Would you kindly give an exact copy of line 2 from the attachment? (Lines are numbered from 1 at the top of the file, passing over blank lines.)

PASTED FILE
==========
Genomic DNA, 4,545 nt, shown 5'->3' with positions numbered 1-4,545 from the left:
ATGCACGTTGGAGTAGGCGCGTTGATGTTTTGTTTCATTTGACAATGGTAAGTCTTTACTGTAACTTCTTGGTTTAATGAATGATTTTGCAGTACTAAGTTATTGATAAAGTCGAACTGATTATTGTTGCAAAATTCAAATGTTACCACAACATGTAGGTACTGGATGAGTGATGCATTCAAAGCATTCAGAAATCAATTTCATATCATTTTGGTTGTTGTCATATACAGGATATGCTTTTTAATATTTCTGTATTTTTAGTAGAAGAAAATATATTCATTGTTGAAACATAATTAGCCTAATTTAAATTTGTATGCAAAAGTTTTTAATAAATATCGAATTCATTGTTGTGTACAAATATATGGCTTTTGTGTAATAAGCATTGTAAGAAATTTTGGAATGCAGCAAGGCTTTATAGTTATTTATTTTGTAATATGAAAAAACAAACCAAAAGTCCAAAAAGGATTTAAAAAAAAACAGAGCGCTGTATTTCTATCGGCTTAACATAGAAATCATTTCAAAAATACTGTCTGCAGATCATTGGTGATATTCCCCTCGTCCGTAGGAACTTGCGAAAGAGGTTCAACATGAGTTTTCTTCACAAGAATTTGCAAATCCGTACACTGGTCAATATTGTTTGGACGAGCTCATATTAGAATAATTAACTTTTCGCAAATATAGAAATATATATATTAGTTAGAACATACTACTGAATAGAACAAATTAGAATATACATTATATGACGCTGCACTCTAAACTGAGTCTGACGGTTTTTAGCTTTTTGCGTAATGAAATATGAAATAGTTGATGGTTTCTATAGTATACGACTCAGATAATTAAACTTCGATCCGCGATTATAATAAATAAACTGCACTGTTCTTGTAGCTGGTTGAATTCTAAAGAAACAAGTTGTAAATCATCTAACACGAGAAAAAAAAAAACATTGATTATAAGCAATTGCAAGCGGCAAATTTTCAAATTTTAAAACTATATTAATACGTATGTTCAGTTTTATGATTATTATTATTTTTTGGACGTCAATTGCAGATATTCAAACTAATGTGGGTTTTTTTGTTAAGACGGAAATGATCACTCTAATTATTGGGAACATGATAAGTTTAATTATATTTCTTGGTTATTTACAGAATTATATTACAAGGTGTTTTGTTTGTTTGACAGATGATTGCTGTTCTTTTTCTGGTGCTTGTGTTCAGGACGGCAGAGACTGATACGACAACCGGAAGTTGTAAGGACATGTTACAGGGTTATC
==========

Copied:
ATGCACGTTGGAGTAGGCGCGTTGATGTTTTGTTTCATTTGACAATGGTAAGTCTTTACTGTAACTTCTTGGTTTAATGAATGATTTTGCAGTACTAAGTTATTGATAAAGTCGAACTGATTATTGTTGCAAAATTCAAATGTTACCACAACATGTAGGTACTGGATGAGTGATGCATTCAAAGCATTCAGAAATCAATTTCATATCATTTTGGTTGTTGTCATATACAGGATATGCTTTTTAATATTTCTGTATTTTTAGTAGAAGAAAATATATTCATTGTTGAAACATAATTAGCCTAATTTAAATTTGTATGCAAAAGTTTTTAATAAATATCGAATTCATTGTTGTGTACAAATATATGGCTTTTGTGTAATAAGCATTGTAAGAAATTTTGGAATGCAGCAAGGCTTTATAGTTATTTATTTTGTAATATGAAAAAACAAACCAAAAGTCCAAAAAGGATTTAAAAAAAAACAGAGCGCTGTATTTCTATCGGCTTAACATAGAAATCATTTCAAAAATACTGTCTGCAGATCATTGGTGATATTCCCCTCGTCCGTAGGAACTTGCGAAAGAGGTTCAACATGAGTTTTCTTCACAAGAATTTGCAAATCCGTACACTGGTCAATATTGTTTGGACGAGCTCATATTAGAATAATTAACTTTTCGCAAATATAGAAATATATATATTAGTTAGAACATACTACTGAATAGAACAAATTAGAATATACATTATATGACGCTGCACTCTAAACTGAGTCTGACGGTTTTTAGCTTTTTGCGTAATGAAATATGAAATAGTTGATGGTTTCTATAGTATACGACTCAGATAATTAAACTTCGATCCGCGATTATAATAAATAAACTGCACTGTTCTTGTAGCTGGTTGAATTCTAAAGAAACAAGTTGTAAATCATCTAACACGAGAAAAAAAAAAACATTGATTATAAGCAATTGCAAGCGGCAAATTTTCAAATTTTAAAACTATATTAATACGTATGTTCAGTTTTATGATTATTATTATTTTTTGGACGTCAATTGCAGATATTCAAACTAATGTGGGTTTTTTTGTTAAGACGGAAATGATCACTCTAATTATTGGGAACATGATAAGTTTAATTATATTTCTTGGTTATTTACAGAATTATATTACAAGGTGTTTTGTTTGTTTGACAGATGATTGCTGTTCTTTTTCTGGTGCTTGTGTTCAGGACGGCAGAGACTGATACGACAACCGGAAGTTGTAAGGACATGTTACAGGGTTATC